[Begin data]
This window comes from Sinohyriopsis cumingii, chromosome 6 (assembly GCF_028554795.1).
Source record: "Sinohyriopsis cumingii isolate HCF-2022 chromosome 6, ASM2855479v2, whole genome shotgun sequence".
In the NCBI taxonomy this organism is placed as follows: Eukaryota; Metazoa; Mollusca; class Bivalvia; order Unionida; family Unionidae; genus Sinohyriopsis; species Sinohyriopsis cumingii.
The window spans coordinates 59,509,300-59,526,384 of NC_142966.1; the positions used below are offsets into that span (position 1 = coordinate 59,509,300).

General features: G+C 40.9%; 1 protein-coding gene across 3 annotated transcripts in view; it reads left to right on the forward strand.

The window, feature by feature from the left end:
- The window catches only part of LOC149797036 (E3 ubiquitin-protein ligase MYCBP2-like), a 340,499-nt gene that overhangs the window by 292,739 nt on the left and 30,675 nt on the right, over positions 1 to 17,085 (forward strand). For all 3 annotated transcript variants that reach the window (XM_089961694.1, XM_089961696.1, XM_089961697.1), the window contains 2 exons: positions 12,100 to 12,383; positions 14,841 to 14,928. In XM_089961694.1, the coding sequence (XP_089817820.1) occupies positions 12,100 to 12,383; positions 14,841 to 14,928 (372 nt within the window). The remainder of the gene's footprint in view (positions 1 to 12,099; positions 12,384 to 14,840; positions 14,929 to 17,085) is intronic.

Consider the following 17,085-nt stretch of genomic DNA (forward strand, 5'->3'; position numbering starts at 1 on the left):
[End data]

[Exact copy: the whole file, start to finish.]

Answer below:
This window comes from Sinohyriopsis cumingii, chromosome 6 (assembly GCF_028554795.1).
Source record: "Sinohyriopsis cumingii isolate HCF-2022 chromosome 6, ASM2855479v2, whole genome shotgun sequence".
In the NCBI taxonomy this organism is placed as follows: Eukaryota; Metazoa; Mollusca; class Bivalvia; order Unionida; family Unionidae; genus Sinohyriopsis; species Sinohyriopsis cumingii.
The window spans coordinates 59,509,300-59,526,384 of NC_142966.1; the positions used below are offsets into that span (position 1 = coordinate 59,509,300).

General features: G+C 40.9%; 1 protein-coding gene across 3 annotated transcripts in view; it reads left to right on the forward strand.

The window, feature by feature from the left end:
- The window catches only part of LOC149797036 (E3 ubiquitin-protein ligase MYCBP2-like), a 340,499-nt gene that overhangs the window by 292,739 nt on the left and 30,675 nt on the right, over positions 1 to 17,085 (forward strand). For all 3 annotated transcript variants that reach the window (XM_089961694.1, XM_089961696.1, XM_089961697.1), the window contains 2 exons: positions 12,100 to 12,383; positions 14,841 to 14,928. In XM_089961694.1, the coding sequence (XP_089817820.1) occupies positions 12,100 to 12,383; positions 14,841 to 14,928 (372 nt within the window). The remainder of the gene's footprint in view (positions 1 to 12,099; positions 12,384 to 14,840; positions 14,929 to 17,085) is intronic.

Consider the following 17,085-nt stretch of genomic DNA (forward strand, 5'->3'; position numbering starts at 1 on the left):